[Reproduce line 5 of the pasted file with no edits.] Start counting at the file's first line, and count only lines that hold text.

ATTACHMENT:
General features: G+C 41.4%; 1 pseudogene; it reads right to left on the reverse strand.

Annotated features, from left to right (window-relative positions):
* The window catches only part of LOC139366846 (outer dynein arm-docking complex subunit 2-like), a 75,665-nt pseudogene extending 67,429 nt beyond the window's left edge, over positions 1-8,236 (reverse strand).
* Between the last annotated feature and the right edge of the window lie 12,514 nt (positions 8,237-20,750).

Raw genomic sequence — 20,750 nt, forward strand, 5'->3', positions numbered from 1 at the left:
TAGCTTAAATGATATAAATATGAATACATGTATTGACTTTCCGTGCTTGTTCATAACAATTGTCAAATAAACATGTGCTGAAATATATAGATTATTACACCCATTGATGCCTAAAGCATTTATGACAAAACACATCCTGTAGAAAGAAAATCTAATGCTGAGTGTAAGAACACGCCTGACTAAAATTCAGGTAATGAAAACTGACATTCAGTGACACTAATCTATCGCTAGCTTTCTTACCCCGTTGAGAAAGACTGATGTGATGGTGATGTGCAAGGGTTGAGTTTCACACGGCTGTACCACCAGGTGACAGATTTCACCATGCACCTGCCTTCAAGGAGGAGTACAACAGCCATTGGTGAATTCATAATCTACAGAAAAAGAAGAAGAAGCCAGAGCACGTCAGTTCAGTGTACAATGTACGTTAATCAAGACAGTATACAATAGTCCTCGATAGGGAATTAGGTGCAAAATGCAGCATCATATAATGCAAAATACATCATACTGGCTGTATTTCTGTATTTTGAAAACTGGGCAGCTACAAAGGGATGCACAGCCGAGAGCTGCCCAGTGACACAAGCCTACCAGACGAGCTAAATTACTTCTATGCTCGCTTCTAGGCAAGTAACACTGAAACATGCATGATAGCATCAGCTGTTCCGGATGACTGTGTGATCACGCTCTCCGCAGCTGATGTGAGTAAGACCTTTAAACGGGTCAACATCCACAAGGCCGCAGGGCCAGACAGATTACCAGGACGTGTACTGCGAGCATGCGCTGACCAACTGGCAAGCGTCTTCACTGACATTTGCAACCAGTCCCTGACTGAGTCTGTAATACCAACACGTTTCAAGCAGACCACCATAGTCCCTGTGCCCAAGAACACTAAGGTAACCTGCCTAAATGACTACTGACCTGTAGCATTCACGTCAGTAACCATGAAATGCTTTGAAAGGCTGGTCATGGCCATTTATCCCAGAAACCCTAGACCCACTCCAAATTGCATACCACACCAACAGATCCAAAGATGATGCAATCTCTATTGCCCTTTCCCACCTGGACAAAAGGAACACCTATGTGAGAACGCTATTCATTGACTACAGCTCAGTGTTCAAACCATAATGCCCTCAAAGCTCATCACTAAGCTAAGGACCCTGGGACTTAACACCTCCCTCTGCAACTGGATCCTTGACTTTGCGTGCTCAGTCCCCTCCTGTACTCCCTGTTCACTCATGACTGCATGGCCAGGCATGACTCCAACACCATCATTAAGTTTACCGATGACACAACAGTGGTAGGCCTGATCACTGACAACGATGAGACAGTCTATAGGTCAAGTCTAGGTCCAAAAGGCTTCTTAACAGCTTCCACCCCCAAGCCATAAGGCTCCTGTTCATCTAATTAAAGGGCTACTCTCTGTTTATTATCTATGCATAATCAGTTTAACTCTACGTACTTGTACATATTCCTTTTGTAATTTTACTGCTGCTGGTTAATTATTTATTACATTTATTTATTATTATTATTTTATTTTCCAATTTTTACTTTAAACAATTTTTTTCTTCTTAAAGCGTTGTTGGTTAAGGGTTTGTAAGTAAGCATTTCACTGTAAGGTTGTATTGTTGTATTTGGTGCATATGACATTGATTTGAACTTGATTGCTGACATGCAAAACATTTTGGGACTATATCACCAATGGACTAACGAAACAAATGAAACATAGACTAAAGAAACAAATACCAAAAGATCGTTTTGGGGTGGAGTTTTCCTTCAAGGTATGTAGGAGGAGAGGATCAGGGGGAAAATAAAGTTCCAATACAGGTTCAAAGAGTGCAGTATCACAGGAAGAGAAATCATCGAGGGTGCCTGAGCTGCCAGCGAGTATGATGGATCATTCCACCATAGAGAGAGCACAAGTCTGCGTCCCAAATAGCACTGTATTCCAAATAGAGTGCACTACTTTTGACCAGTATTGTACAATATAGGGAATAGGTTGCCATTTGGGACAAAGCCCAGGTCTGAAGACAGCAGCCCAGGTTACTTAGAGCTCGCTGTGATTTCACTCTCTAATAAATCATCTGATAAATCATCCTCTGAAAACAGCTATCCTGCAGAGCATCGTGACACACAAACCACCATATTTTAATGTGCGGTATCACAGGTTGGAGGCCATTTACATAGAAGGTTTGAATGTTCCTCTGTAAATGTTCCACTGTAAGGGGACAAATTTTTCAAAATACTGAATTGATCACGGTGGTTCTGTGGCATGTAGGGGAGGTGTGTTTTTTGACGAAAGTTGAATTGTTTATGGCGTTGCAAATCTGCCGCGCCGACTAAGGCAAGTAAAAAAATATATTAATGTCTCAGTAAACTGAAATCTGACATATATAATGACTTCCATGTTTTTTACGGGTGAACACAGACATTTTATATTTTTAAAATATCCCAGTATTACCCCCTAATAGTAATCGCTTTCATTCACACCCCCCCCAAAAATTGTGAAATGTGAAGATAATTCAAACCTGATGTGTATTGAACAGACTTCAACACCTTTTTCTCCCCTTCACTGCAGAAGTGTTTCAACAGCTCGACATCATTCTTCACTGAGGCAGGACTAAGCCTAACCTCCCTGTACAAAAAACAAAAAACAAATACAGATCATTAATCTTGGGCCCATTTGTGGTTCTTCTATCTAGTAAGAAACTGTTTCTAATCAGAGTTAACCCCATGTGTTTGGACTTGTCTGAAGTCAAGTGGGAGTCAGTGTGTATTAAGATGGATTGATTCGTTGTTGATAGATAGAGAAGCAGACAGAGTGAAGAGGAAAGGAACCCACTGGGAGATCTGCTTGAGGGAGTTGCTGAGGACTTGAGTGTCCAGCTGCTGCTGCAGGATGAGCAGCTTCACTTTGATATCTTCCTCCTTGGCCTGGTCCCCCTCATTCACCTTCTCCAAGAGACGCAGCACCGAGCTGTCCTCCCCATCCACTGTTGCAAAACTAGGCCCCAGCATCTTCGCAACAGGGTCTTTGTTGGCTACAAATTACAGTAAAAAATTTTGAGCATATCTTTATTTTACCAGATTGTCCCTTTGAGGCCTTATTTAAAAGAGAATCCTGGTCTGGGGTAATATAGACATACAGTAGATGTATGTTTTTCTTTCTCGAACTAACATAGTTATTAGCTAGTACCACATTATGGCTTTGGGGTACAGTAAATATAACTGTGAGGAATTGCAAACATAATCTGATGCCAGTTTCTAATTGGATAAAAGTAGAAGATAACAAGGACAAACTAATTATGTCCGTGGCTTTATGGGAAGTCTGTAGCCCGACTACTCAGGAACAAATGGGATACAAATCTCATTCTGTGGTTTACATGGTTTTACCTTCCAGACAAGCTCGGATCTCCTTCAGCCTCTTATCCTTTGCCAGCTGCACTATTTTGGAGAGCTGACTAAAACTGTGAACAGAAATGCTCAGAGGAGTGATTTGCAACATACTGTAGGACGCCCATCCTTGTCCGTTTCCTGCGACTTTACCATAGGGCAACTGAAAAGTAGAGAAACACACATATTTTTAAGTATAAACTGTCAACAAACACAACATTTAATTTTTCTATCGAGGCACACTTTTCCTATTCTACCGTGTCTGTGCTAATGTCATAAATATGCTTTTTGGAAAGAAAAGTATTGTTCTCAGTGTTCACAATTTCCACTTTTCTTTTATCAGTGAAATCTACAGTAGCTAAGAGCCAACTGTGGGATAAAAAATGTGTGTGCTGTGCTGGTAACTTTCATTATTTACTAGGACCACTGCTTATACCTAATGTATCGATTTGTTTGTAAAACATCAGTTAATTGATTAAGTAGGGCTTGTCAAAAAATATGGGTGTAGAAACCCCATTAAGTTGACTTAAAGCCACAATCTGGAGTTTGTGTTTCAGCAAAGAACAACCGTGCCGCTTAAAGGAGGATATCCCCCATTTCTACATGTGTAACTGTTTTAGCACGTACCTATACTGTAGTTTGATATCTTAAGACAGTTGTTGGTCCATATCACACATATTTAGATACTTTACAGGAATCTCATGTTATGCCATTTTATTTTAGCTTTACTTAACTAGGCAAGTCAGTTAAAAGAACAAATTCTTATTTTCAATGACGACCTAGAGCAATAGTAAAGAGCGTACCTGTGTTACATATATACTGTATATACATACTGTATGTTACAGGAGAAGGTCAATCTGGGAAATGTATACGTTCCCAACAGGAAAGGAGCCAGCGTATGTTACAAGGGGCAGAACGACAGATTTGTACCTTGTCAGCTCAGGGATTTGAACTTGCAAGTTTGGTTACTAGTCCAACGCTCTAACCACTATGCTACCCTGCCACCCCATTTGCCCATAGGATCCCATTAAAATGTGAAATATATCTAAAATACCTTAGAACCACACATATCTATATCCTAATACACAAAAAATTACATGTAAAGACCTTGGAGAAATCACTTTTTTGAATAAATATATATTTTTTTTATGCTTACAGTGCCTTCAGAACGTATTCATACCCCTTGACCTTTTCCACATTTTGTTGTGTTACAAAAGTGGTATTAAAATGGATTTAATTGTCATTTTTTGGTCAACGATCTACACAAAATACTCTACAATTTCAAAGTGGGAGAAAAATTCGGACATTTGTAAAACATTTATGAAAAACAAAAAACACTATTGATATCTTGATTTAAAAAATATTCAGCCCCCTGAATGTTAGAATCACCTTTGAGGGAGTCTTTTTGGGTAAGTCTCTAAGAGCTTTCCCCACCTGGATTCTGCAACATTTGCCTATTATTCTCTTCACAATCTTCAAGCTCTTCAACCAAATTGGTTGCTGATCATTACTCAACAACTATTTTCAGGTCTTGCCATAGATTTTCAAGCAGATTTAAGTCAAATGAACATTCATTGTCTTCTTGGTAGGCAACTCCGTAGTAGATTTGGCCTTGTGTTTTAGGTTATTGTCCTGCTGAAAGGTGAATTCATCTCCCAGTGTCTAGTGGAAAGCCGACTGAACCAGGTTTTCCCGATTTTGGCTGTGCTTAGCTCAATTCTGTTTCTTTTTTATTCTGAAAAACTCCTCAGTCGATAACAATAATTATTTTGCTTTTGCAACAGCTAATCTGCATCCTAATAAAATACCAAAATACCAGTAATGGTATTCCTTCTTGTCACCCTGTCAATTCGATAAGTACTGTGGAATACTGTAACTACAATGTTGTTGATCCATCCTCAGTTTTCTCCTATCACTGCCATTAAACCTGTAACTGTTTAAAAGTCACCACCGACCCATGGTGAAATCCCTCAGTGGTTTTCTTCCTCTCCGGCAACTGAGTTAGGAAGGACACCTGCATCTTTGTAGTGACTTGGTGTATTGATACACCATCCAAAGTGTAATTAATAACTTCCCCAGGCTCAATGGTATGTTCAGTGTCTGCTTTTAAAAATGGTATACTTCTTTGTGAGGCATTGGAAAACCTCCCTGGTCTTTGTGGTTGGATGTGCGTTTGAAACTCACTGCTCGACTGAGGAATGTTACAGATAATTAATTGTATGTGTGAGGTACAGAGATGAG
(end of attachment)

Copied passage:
Raw genomic sequence — 20,750 nt, forward strand, 5'->3', positions numbered from 1 at the left: